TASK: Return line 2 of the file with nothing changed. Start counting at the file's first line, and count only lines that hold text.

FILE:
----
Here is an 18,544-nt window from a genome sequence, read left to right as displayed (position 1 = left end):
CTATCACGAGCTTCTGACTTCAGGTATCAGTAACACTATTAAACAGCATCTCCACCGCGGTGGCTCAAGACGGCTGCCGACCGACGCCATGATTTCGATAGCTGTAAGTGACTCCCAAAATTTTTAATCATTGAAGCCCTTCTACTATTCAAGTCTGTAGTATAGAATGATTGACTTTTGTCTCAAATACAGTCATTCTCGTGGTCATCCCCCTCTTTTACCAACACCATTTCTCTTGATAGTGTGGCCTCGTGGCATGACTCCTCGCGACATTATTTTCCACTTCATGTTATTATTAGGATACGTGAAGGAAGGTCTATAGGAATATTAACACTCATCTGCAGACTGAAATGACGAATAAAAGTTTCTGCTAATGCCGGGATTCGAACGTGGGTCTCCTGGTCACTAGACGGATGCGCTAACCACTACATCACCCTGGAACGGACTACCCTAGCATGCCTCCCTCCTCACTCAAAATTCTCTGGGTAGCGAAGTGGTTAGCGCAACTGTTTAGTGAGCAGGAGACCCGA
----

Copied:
CTATCACGAGCTTCTGACTTCAGGTATCAGTAACACTATTAAACAGCATCTCCACCGCGGTGGCTCAAGACGGCTGCCGACCGACGCCATGATTTCGATAGCTGTAAGTGACTCCCAAAATTTTTAATCATTGAAGCCCTTCTACTATTCAAGTCTGTAGTATAGAATGATTGACTTTTGTCTCAAATACAGTCATTCTCGTGGTCATCCCCCTCTTTTACCAACACCATTTCTCTTGATAGTGTGGCCTCGTGGCATGACTCCTCGCGACATTATTTTCCACTTCATGTTATTATTAGGATACGTGAAGGAAGGTCTATAGGAATATTAACACTCATCTGCAGACTGAAATGACGAATAAAAGTTTCTGCTAATGCCGGGATTCGAACGTGGGTCTCCTGGTCACTAGACGGATGCGCTAACCACTACATCACCCTGGAACGGACTACCCTAGCATGCCTCCCTCCTCACTCAAAATTCTCTGGGTAGCGAAGTGGTTAGCGCAACTGTTTAGTGAGCAGGAGACCCGA